Posted by: lrrp | October 25, 2019

5 Tips for Being an Effective Tech Lead

Becoming a Tech Lead is a tough transition for any developer, because only part of the skills and experience you had as a developer prepares you for the expectations of a new role. Instead of simply designing and writing code, a Tech Lead is suddenly responsible for an entire development team – and this means dealing with people, both technical and non-technical.

The time a developer spent focusing on writing well-designed code does not translate into the skills necessary for understanding people, resolving conflict, or suddenly having to juggle more tasks than they can possibly achieve by themselves.

1. Learn to Delegate

As a developer, you get a kick from working out what the hard, technical problem is to solve. You research different ways to solve the problem, seek the most simple solution and celebrate a victory when you want that red, failing test going green.

As a Tech Lead, you cannot take on all the coding tasks, and cannot take on all the hard or interesting problems, regardless of your experience. You have many more responsibilities that need time and attention, and if you are focused solely on a single task, those other responsibilities will fail to be fulfilled. When you take on the harder problems, it also misses opportunities for other developers to grow and problem solve, which will lead to frustration and potentially people leaving your team!

Of course, there are some problems when your experience and knowledge are important, but you do not want to be a bottleneck in solving problems, so you want to find a way to delegate and still be involved. Solutions might include kicking off a design session with developers to talk about general approaches, and reviewing progress with the developer on a regular basis to see if things are on track.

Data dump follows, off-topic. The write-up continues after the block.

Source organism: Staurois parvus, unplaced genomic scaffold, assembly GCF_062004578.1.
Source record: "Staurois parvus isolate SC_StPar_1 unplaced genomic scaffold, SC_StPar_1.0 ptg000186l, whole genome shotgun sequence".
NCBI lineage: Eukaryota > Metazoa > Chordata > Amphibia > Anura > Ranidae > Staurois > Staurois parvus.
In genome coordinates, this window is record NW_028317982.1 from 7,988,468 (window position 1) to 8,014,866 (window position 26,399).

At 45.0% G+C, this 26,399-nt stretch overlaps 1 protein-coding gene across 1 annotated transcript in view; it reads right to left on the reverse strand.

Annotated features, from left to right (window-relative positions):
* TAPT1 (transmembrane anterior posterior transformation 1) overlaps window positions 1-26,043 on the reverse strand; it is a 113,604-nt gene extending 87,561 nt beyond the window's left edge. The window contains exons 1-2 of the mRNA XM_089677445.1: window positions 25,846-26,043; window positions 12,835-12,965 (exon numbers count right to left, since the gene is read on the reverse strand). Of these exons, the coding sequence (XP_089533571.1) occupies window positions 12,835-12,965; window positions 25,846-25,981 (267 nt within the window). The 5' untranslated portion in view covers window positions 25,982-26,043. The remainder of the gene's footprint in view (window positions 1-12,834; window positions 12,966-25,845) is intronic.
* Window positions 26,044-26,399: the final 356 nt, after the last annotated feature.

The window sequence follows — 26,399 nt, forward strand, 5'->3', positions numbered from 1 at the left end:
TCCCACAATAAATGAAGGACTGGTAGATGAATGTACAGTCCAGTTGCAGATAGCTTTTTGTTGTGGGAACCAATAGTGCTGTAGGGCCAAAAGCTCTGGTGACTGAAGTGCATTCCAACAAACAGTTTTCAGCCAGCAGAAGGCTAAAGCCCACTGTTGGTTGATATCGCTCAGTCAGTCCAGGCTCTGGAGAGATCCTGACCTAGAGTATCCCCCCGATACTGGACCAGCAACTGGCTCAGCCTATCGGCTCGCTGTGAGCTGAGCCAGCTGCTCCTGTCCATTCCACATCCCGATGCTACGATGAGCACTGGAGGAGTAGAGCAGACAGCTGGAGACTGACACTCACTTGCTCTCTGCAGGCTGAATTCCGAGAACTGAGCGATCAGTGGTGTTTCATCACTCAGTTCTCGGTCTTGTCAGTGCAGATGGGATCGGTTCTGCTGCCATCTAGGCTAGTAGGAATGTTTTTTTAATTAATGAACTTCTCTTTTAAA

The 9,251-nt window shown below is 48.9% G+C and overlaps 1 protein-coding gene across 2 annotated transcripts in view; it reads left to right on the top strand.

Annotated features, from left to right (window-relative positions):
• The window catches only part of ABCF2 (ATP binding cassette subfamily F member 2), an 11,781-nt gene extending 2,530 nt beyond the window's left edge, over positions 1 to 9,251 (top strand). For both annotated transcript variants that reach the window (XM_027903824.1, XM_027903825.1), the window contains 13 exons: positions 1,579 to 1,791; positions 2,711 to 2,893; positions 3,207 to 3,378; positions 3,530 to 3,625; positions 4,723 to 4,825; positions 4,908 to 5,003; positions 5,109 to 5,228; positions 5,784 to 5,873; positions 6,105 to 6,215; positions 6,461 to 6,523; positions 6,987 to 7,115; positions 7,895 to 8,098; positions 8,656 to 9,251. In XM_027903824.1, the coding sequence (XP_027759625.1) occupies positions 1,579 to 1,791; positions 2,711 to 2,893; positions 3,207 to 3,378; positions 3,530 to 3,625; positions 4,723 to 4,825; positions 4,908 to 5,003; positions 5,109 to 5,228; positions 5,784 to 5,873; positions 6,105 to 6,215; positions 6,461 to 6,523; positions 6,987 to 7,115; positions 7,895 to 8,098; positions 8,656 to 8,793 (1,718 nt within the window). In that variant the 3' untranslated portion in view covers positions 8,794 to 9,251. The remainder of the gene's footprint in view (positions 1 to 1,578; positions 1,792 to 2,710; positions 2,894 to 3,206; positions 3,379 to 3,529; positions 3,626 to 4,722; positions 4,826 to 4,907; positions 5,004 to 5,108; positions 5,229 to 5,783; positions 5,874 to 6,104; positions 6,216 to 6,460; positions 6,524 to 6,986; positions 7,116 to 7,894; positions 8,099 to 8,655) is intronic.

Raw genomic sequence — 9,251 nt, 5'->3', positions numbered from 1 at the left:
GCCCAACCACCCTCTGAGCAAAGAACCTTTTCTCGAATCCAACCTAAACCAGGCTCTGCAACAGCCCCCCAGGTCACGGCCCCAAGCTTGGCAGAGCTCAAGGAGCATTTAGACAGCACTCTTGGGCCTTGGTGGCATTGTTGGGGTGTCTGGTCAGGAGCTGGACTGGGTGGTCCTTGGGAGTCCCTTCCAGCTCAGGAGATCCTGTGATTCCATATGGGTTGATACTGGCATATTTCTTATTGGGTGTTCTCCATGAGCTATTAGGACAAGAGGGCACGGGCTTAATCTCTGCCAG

As you and the developer build trust with each other, you can be less involved and fully delegate an activity to let you focus on more important tasks.

2. Find Time to Code

The role is called “Tech Lead” for a reason, and it is essential that you find some time to spend in the codebase. Being involved in the code helps you build respect with the rest of the team, but it also helps keep your knowledge up to date and current with constraints, problems and the “shape” of the current codebase.

If you do not spend time with the code, you run the risk of invoking the “Ivory Tower Architect” anti-pattern, leading technical decisions without understanding their real implications for implementation or maintenance. This anti-pattern has numerous side effects including destroying trust with developers, increasing the development time of new features, and increasing the accidental complexity of your software systems.

There are many different ways a Tech Lead can find time to code, but it is essential that you make it a priority. This often means making difficult choices about where you spend your time. Tip #1 should help increase the amount of available time you have. I know some Tech Leads who will block out time in their calendar to ensure that there is always time during the week to write or review code with the other developers. I know of other Tech Leads who review commit logs, and provide feedback to developers – similar to a loose pair-programming style.

3. Visualise Your Architecture

I have worked in several teams where developers had no idea how their task fit into a bigger picture. A small technical decision made by a developer might have a wider architectural impact, but is impossible to prevent if developers do not understand the broader picture.